Chief Culprit: Stalin's Grand Design to Start World War II
In his latest book, The Chief Culprit: Stain's Grand Design to Start World War II, Viktor Suvorov, military historian and former intelligence officer, GRU (Main Intelligence Directorate of the General Staff of the Soviet Army), probes newly released Soviet documents and reevaluates existing historical material to analyze Stalin's strategic design to conquer Europe. In discussing the book at a recent Kennan Institute lecture, Suvorov contradicted traditional theories about Soviet planning before the German invasion of the USSR in 1941 and argued for a revised view of Stalin's real intentions behind his controversial support for Nazi Germany.
According to Suvorov, Stalin's strategy leading up to World War II grew from Lenin's belief that if World War I did not ignite the worldwide Communist revolution, then a second world war would be needed to achieve it. Suvorov claimed that Stalin saw Nazi Germany as the power that would fight and weaken capitalist countries so that Soviet armies could then sweep across Europe. Suvorov believes that to this end, Stalin conspired with German leaders to bypass the Treaty of Versailles, which forbade German rearmament, by secretly training German engineers and officers and providing bases and factories for war.
Suvorov explained how his book seeks to debunk the theory that Stalin was duped by Hitler and that the Soviet Union was a victim of Nazi aggression. Instead, he held that Stalin neither feared Hitler nor mistakenly trusted him. He also challenged the widely held assumption that the Soviet army was ill-trained, ill-equipped, and poorly led. He argued that the Soviet army possessed a great deal of high quality weaponry and that it had been primarily trained for an offensive war. If the Soviet army had planned for a defensive war, Suvorov asserted, then they would have entrenched themselves behind secure lines and left themselves sufficient room to slow invading forces and launch a counteroffensive.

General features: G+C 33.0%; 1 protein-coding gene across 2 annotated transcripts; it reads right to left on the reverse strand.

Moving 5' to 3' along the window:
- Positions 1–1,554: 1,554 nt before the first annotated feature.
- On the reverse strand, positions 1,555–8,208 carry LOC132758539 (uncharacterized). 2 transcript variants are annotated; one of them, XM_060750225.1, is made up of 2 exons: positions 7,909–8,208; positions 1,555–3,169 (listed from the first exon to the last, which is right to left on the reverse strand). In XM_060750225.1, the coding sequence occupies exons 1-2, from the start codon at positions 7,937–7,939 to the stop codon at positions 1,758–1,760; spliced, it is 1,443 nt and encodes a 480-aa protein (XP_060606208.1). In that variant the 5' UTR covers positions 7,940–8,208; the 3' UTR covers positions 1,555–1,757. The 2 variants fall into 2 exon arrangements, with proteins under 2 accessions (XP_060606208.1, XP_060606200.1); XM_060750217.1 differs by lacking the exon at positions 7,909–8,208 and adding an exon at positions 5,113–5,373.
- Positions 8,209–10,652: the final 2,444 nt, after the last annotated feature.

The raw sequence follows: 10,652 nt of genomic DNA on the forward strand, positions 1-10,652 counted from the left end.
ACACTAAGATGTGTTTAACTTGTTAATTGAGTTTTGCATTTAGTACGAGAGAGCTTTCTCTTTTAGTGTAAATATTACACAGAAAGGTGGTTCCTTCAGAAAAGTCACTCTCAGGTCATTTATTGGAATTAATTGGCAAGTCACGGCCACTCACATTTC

Instead, Suvorov demonstrated that the opposite was done. He pointed out that the 1939 nonaggression pact between the Soviet Union in Germany allowed Hitler to proceed with his plans to invade Poland, which not only provoked war in Europe, but created a common border and eliminated any potential buffer zone between Soviet and German lines. Additionally, Suvorov showed how Soviet forces kept key bridges intact and built supply and ammunition caches and airbases closer to this new shared border. He also drew attention to how Soviet forces were concentrated in narrow strips of land which penetrated deep into enemy territory, noting that such a strategy was not characteristic of a country on the defense.
Suvorov maintained that after Germany occupied Poland, defeated France, and started to prepare for an invasion of Great Britain, Hitler's intelligence services detected the Soviet Union's preparations for a major war against Germany. This detection, he argues, led to Germany's preemptive war plan and the launch of an invasion of the USSR. Suvorov claimed that this was the only move that Stalin was not expecting, since he believed that Hitler would not attack the USSR as long as Great Britain was still fighting. Regardless, Stalin was able to continue the war due to his preparations, Suvorov concluded.
Written by Sarah Dixon Klump